Hagebak: Old song gets me every time

Published 8:03 pm Friday, March 3, 2017

“Fighting soooooldiers, from the sky! Fearless meeeeeennnn who jump and die!” The opening lines of “Ballad of the Green Beret” caught my attention as I was piddling around on the internet the other day. The video featured two ladies singing and tap-dancing and marching around, and while they were not going to upstage Staff Sargent Barry Sadler, the man who made the song famous in the 60s, I watched all the way through, smiling as one of my favorite childhood songs brought back memories of Mrs. Matsy Deal and Friday morning “assemblies” at my grammar school.

I don’t know who got more excited about the half hour or so that the children of Hollis Hand Elementary School spent each week in the auditorium, singing and blowing off steam, the kids or the teachers. When I was a kid, I would have said it was us, tortured all week long and worn to a frazzle by heartless teachers who were bound and determined to teach us long division, if it killed us. It nearly did kill me, and I still have flashbacks. Looking back though, I think the teachers, tortured all week and worn to a frazzle by goofy kids who didn’t know one end of a word problem from the other probably lived for Friday mornings as much as we did.

We’d march down the pristine halls and file, class by class, into the most beautiful place in the whole school! The seats folded down, and were upholstered in dark red velveteen, and oh they were so cozy! Up front was the big wide stage where we put on all our school plays, and there was a genuine regulation American Flag up there, hanging heavy and luxurious, fringed by long gold tassels, on a little bitty flag pole. A piano sat off to the right, up front between the first row of chairs and the stage.

The sheer joy of being a kid within spitting distance of the weekend always kept us tittering and bouncing around until the principal stood up and shushed us. “Old Iron Paws” was one of the kindest men ever to walk the earth, but we didn’t know it then, and he never had to shush us twice. And besides, we knew that we couldn’t sing until Mrs. Deal, the school librarian-slash-assembly director stood up and approached the most important piece of equipment in the room. I don’t really know how Mrs. Deal got roped into leading us in song each week, but I suspect it was because when they had the meeting about it, she was the only one who knew how to operate the overhead projector.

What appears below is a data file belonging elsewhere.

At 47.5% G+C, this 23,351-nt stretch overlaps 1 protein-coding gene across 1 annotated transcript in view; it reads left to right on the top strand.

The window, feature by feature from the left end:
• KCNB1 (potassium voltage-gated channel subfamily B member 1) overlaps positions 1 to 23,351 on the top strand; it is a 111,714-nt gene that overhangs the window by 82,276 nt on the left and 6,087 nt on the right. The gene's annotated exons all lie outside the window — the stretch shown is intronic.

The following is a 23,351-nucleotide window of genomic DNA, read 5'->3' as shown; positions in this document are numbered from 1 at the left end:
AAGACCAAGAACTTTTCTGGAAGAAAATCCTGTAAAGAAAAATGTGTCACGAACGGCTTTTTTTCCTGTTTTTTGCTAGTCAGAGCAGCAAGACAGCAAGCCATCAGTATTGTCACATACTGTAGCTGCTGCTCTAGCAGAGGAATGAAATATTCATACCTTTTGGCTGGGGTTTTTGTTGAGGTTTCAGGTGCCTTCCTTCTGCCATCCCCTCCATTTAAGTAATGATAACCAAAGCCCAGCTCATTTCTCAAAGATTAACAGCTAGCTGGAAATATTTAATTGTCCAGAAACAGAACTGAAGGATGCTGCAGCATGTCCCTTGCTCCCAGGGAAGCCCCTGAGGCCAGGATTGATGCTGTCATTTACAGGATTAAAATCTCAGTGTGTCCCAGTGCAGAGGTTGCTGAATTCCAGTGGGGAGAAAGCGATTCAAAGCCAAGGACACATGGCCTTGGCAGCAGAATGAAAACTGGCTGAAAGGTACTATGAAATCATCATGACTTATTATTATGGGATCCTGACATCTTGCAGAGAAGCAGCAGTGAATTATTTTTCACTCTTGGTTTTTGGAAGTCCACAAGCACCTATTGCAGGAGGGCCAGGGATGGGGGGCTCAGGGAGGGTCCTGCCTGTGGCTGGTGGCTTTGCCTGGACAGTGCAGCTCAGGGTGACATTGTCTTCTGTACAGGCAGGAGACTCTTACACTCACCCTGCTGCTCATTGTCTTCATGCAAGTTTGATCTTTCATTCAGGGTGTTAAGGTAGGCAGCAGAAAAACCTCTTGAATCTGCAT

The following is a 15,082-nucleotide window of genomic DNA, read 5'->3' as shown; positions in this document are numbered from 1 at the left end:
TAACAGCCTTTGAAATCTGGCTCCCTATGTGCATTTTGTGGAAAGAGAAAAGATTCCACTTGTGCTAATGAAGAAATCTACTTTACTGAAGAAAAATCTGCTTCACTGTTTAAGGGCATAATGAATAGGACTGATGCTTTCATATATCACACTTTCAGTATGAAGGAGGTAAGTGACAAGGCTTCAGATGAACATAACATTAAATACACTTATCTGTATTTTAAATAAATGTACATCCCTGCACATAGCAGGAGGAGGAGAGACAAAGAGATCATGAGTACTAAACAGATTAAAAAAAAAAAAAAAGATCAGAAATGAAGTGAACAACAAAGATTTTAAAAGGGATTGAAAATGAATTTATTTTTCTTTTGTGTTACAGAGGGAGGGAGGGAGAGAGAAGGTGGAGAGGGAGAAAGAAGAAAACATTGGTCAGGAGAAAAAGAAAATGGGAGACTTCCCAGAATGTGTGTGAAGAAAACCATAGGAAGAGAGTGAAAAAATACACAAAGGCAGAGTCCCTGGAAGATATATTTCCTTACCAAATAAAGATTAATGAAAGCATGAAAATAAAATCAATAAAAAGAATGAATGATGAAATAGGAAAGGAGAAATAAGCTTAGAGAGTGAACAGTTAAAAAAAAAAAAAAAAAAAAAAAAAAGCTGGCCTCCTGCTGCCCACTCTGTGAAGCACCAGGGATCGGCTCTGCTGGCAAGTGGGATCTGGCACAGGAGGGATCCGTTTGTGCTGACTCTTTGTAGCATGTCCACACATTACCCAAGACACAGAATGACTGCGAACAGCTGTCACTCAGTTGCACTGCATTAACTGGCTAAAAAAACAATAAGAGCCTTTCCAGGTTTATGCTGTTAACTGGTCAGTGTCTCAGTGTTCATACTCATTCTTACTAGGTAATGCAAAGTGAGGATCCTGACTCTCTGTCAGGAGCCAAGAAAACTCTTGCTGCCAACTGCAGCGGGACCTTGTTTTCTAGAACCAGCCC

When the lights were lowered, Mrs. Deal would crank up the overhead projector, and place pieces of clear plastic printed with the lyrics to the most amazing songs on the glass that covered the lens, and the words would appear like magic, huge and clear, on a screen that let down in front of the stage. We always started with our grubby kid-hands over our savage little hearts, belting out the Star-Spangled Banner, but it was potluck from that point. Mrs. Deal had a folder thick with song choices. One week we might sing about Purple Mountains Majesty, and Senor Don Gato, the cat that fell off a roof while reading a love letter, and somebody’s Grandfather’s Clock that was too tall for a shelf, and Marching to Pretoria, Hurray! The next we might raise our angelic little voices to sing about a Kookaburra laughing in an old gum tree or our Grand Old Flag.

I loved all those songs, but my heart would give an extra lunge under my little ribs when I saw the shadow of Mrs. Deal’s hands carefully placing the words to “Ballad of the Green Beret” on the glass. The majesty of it and even the tune always moved me to my core. The other kids might prefer songs about a Bright Golden Haze On The Meadow, but my dramatic soul wanted the tear-jerker about a young soldier who gives everything he has and falls in service to his country.

I always made it through the opening verse with no problem. In my mind, handsome soldiers in dress uniforms and those snazzy green felt berets that gave them their name, floated in a clear blue sky, trying not to jump and die. What a sight! And they meant just what they said, which was cool, too. I did okay with the part that said, “One hundred meeeeennnn they’ll test today, but only threeeeee win the Green Beret!” but the last verse had me in tears, every time.

“Back at home, a young wife waits. Her Green Beret has met his fate. He has died for those oppressed, leaving her this last request – ‘Put silver wings on my son’s chest. Make him one of America’s best! He’ll be a man they’ll test one day. Have him win the Green Beret.’ ”

Every time we sang that song, I was wrung out the whole rest of the day. I didn’t even have the energy to pass notes or sneak a novel into my open math book.

I’ve been thinking about it, and I may start a Friday morning assembly program at the Frame Shop. Anybody have an overhead projector for cheap?